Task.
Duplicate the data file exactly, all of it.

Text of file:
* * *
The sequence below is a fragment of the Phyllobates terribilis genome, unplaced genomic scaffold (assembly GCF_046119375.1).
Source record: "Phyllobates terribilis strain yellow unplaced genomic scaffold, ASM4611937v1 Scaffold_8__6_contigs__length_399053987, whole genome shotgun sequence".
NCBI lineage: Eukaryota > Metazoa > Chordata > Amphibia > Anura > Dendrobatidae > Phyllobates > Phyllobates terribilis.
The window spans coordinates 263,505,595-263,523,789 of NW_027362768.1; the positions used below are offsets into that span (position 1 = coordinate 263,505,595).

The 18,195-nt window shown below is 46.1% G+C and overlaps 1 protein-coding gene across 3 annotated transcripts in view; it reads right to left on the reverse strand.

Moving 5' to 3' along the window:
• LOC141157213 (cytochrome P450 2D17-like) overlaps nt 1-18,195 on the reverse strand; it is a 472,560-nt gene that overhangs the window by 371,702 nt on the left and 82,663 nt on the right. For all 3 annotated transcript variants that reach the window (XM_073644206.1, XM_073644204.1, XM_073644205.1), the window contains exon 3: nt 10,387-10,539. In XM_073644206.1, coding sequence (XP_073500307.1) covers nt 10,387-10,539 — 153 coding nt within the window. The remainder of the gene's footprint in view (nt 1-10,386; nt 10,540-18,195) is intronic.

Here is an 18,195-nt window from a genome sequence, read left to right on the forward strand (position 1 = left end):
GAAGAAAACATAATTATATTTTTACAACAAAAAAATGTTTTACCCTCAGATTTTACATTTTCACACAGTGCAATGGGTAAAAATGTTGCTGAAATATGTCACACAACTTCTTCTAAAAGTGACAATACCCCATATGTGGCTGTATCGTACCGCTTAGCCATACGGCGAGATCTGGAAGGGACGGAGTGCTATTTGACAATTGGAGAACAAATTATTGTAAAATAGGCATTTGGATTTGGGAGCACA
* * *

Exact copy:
The sequence below is a fragment of the Phyllobates terribilis genome, unplaced genomic scaffold (assembly GCF_046119375.1).
Source record: "Phyllobates terribilis strain yellow unplaced genomic scaffold, ASM4611937v1 Scaffold_8__6_contigs__length_399053987, whole genome shotgun sequence".
NCBI lineage: Eukaryota > Metazoa > Chordata > Amphibia > Anura > Dendrobatidae > Phyllobates > Phyllobates terribilis.
The window spans coordinates 263,505,595-263,523,789 of NW_027362768.1; the positions used below are offsets into that span (position 1 = coordinate 263,505,595).

The 18,195-nt window shown below is 46.1% G+C and overlaps 1 protein-coding gene across 3 annotated transcripts in view; it reads right to left on the reverse strand.

Moving 5' to 3' along the window:
• LOC141157213 (cytochrome P450 2D17-like) overlaps nt 1-18,195 on the reverse strand; it is a 472,560-nt gene that overhangs the window by 371,702 nt on the left and 82,663 nt on the right. For all 3 annotated transcript variants that reach the window (XM_073644206.1, XM_073644204.1, XM_073644205.1), the window contains exon 3: nt 10,387-10,539. In XM_073644206.1, coding sequence (XP_073500307.1) covers nt 10,387-10,539 — 153 coding nt within the window. The remainder of the gene's footprint in view (nt 1-10,386; nt 10,540-18,195) is intronic.

Here is an 18,195-nt window from a genome sequence, read left to right on the forward strand (position 1 = left end):
GAAGAAAACATAATTATATTTTTACAACAAAAAAATGTTTTACCCTCAGATTTTACATTTTCACACAGTGCAATGGGTAAAAATGTTGCTGAAATATGTCACACAACTTCTTCTAAAAGTGACAATACCCCATATGTGGCTGTATCGTACCGCTTAGCCATACGGCGAGATCTGGAAGGGACGGAGTGCTATTTGACAATTGGAGAACAAATTATTGTAAAATAGGCATTTGGATTTGGGAGCACA